Types of Commercial Loans
When it comes to securing a loan or financing for your business, there definitely isn’t a shortage of options! The different types of commercial loans available have a variety of purposes. Business loans are a tool in the toolbox of managing your business. Used correctly, they provide the necessary leverage to grow & expand, purchase new assets, manage cash flow through seasonal fluctuations and more. It is critical to pick the right “tool” for the job, so the tricky part is figuring out what you need, how much you need and not overextending your business, thus putting your financial situation at risk.
Sometimes it can be a bit challenging understanding all the types of loans and lingo that goes along with the financing industry. If you have ever had difficulty figuring out the differences, this list is for you.
TYPES OF COMMERCIAL LOANS/FINANCING
A set amount of money that is fully disbursed in a lump sum and then paid back over a fixed number of payments (or installments) over a specified length of time; some types include:
- Real Estate Construction Loans
- Commercial Real Estate Loans (owner-occupied)
- Investment Real Estate Loans (non-owner occupied)
- Equipment Loans
- Business Acquisition Loans – including seller carryback financing
- Permanent Working Capital Loans
A loan with a maximum amount that can be drawn down and paid back as needed multiple times. The user can borrow up to their credit limit again (after their debt is paid) without going through another loan approval process. Typically used to provide working capital for seasonal businesses and is renewed annually based on business financial performance.
A letter from a bank that guarantees payment from a buyer to a seller. Based on the bank’s analysis of the buyer and their ability to pay. Can be used for new customers, large orders, most commonly in international trade when the reliability of buyers isn’t easily determined.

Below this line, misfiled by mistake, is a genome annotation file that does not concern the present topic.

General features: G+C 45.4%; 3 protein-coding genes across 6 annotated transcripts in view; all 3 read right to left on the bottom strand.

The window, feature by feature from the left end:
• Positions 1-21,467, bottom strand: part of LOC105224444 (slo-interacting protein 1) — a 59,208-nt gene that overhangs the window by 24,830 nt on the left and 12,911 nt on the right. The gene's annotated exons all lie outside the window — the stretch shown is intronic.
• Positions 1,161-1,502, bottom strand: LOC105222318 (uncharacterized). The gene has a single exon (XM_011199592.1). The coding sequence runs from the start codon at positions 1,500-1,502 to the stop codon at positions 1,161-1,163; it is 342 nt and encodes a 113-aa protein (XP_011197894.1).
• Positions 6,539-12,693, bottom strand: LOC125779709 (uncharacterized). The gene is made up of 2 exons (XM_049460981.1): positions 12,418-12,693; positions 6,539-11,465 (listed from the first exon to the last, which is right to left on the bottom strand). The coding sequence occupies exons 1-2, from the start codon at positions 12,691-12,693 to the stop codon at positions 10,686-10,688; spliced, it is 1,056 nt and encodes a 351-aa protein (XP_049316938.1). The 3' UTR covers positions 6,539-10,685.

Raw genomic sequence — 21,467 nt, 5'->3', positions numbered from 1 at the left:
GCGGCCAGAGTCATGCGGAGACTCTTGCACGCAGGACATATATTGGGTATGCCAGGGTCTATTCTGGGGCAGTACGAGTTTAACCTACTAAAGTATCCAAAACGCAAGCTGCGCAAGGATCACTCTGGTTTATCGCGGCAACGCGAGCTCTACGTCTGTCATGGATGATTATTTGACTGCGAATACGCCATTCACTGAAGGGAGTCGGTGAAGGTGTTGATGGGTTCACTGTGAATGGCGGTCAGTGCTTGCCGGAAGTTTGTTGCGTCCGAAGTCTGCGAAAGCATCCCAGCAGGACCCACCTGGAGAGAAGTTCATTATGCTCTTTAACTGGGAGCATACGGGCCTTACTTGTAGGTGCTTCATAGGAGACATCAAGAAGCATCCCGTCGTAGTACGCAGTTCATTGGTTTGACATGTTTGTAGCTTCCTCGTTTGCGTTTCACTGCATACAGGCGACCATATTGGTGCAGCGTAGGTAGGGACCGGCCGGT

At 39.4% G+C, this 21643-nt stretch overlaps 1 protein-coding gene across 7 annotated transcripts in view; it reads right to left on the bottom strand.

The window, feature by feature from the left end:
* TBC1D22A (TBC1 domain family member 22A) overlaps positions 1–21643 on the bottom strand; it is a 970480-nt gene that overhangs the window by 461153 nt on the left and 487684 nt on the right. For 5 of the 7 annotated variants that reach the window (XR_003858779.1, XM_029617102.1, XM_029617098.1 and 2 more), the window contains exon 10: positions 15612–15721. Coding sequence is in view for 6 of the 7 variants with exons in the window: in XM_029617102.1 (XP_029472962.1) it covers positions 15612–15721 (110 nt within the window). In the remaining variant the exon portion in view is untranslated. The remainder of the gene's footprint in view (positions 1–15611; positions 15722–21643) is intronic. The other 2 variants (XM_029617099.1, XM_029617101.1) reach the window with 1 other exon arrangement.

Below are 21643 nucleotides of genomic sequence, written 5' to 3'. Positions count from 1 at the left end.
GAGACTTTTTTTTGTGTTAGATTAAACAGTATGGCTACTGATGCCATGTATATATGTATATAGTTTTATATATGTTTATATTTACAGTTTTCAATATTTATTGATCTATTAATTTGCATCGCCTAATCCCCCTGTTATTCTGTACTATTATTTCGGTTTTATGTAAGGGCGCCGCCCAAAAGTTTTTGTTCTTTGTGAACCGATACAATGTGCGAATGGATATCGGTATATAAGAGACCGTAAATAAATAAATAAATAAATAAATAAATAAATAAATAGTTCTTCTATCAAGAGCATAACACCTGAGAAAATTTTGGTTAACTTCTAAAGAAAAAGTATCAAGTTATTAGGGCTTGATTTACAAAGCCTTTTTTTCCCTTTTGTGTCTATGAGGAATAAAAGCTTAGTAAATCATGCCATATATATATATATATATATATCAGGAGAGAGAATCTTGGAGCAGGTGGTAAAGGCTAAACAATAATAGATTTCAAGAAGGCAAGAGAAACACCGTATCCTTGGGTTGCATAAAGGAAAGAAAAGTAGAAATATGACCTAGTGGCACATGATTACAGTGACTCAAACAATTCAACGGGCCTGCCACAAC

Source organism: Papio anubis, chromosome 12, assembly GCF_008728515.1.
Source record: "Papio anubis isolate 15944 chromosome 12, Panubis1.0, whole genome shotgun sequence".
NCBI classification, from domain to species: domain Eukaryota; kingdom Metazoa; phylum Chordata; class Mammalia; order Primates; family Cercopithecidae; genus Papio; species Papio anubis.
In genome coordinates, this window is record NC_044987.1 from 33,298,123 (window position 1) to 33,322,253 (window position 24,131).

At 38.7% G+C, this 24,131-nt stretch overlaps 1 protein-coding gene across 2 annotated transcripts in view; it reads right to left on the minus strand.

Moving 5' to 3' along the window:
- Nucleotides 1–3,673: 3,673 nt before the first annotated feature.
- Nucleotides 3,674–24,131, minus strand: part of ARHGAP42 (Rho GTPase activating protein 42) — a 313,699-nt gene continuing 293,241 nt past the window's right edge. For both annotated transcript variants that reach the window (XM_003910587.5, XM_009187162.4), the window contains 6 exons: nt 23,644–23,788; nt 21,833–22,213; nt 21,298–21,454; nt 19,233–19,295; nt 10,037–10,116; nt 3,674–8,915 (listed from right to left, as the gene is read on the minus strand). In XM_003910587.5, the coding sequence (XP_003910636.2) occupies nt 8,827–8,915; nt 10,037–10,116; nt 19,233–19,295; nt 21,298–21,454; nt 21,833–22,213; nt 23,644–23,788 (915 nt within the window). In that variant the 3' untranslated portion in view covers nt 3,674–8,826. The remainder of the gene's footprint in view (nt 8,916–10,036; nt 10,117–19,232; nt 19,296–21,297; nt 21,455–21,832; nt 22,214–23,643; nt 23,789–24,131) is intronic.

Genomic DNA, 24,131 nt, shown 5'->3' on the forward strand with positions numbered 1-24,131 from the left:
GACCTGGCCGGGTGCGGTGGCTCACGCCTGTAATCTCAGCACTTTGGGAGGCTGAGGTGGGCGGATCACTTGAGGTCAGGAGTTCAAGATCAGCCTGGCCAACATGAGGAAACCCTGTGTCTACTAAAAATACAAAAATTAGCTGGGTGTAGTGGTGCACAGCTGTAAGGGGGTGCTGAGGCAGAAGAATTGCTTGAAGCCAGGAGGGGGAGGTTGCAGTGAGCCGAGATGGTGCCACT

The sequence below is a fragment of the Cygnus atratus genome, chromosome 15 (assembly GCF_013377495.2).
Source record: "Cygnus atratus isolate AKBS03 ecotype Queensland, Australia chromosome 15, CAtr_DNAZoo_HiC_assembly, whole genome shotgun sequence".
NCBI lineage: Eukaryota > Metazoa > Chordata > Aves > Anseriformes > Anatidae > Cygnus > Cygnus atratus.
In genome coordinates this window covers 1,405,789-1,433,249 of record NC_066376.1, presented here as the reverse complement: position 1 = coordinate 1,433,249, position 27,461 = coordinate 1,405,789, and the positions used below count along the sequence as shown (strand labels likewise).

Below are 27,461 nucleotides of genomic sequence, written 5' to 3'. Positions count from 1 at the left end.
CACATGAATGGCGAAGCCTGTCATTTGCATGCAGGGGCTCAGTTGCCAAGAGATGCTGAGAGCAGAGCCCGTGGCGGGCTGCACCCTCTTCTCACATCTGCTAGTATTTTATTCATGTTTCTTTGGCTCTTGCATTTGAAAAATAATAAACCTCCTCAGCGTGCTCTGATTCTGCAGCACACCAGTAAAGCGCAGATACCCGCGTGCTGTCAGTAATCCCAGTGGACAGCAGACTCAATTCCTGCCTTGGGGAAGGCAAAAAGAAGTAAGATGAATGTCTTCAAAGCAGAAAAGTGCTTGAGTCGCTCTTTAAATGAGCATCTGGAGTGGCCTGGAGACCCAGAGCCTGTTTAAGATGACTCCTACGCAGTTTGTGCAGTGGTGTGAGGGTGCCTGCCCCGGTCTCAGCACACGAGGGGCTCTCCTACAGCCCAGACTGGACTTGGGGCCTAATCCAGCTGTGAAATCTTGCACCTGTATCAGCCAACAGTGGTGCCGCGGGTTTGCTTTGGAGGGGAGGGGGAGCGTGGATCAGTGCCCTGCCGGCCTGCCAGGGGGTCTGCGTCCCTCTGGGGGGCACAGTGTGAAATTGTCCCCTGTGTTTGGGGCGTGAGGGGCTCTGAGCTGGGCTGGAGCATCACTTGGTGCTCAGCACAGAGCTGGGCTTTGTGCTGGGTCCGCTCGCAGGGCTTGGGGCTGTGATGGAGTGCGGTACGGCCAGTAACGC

A loan program usually offered at terms unavailable through normal commercial loans or to fill gaps in financing packages. The terms can benefit the borrower &/or reduce risk for the lead lender.
Financing options tailored toward specific industries. Examples include:
- Floor plan financing (auto dealers)
- Practice financing (medical/dental)
- Agribusiness loans
- Inventory loans
- Rolling stock loans
- Fleet loans
A financial transaction in which a business sells its accounts receivables (outstanding invoices) to a factoring company or lender at a discount in exchange for a lump sum of cash. Can be beneficial for businesses with very long average number of days to collect on invoices, typically is more expensive than other options.
A type of credit card offering certain rewards for businesses in exchange for usage. Typically has higher interest rates when not paid in full monthly.
A payment given to business in exchange for a percentage of future revenues and sales. Typically have shorter terms to repay with more frequent smaller payments (daily or weekly) and higher costs or fees.
An owner grants another person the right to use their asset in exchange for a regular payment; often included with a buyout option at the end of the lease term.
A loan provided by shareholders or owners of a business. The loans are represented as a debt for the company. Payback terms and rates are more flexible and often times
A loan from a bank, credit union, or online lender to an individual that can be used for business expenses. Used to leverage personal assets in order to obtain cash for the business.
A financing option that uses social media and websites to raise small amounts of capital directly from investors and entrepreneurs. Depending on the platform, some are loans and some are grants. Most commonly used for start-up businesses.
Beware as some online lending sites may be unsecure, too easy/good to be true, contain extremely high rates & hidden costs/terms or may be looking to scam a business.
WHAT YOU NEED TO KNOW ABOUT ANY TYPE OF LOAN
- Length of term, length of amortization, is there a balloon payment?
- Interest rate – fixed or variable, based on what index?
- Payment amounts – monthly, annually, daily, weekly
- Collateral - Secured/unsecured loans
- Commercial/personal guarantees
- Down payment requirements
Next time you visit with your accountant, banker, CFO, colleague, mentor or business partners, hopefully this info will help clear up conversations that have been previously as clear as mud! The best advice we can give you is to ask questions until you understand and if you are working with financing or commercial loans, be sure to have a knowledgeable lender in your court that is willing to explore different options to find the best fit for you. Sometimes that answer might be multiple loans, each with a specific purpose to help your business grow & succeed.